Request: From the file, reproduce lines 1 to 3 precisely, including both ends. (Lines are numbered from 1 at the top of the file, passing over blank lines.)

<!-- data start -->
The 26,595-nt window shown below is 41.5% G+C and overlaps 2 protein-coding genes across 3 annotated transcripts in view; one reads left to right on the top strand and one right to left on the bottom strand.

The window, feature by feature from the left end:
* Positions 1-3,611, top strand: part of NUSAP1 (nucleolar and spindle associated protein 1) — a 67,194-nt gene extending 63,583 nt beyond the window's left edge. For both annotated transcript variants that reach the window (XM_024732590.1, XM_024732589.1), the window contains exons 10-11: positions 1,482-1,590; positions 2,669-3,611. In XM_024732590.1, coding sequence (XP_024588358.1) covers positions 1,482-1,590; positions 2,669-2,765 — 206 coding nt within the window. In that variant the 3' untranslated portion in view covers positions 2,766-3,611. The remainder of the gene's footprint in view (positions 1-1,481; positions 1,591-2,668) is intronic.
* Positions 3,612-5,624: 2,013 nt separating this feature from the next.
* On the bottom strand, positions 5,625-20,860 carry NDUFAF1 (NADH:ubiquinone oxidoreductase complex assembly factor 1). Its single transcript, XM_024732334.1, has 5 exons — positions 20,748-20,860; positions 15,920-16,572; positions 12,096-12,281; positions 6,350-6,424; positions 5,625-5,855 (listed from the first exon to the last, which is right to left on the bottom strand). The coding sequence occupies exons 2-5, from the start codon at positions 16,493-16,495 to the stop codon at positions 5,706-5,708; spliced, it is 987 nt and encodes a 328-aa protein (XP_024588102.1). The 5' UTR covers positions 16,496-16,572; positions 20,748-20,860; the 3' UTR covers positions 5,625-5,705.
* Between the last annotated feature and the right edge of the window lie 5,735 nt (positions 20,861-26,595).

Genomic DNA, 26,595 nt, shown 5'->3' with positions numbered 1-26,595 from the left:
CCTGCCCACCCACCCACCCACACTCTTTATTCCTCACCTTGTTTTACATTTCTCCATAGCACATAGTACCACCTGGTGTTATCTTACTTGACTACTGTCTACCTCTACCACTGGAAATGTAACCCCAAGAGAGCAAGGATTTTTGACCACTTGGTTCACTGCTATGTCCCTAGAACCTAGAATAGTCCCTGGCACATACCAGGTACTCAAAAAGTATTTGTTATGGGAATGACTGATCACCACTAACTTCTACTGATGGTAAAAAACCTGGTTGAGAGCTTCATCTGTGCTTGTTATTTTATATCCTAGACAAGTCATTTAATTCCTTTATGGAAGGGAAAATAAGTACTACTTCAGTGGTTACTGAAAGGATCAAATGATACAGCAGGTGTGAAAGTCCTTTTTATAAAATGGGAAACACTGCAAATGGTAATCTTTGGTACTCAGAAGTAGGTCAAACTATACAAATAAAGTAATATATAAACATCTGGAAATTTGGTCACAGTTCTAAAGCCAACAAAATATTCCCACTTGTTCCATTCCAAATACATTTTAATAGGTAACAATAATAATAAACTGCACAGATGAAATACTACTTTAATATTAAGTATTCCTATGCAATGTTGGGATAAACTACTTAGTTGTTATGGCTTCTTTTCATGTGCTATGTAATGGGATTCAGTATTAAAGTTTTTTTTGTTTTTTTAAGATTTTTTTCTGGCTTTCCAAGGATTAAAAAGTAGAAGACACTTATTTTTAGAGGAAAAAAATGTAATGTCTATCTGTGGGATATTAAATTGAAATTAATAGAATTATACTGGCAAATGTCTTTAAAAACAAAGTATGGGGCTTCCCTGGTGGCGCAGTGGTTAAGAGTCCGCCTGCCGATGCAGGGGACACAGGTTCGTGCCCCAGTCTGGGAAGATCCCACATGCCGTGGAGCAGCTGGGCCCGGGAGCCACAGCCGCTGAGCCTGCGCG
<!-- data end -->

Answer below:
The 26,595-nt window shown below is 41.5% G+C and overlaps 2 protein-coding genes across 3 annotated transcripts in view; one reads left to right on the top strand and one right to left on the bottom strand.

The window, feature by feature from the left end:
* Positions 1-3,611, top strand: part of NUSAP1 (nucleolar and spindle associated protein 1) — a 67,194-nt gene extending 63,583 nt beyond the window's left edge. For both annotated transcript variants that reach the window (XM_024732590.1, XM_024732589.1), the window contains exons 10-11: positions 1,482-1,590; positions 2,669-3,611. In XM_024732590.1, coding sequence (XP_024588358.1) covers positions 1,482-1,590; positions 2,669-2,765 — 206 coding nt within the window. In that variant the 3' untranslated portion in view covers positions 2,766-3,611. The remainder of the gene's footprint in view (positions 1-1,481; positions 1,591-2,668) is intronic.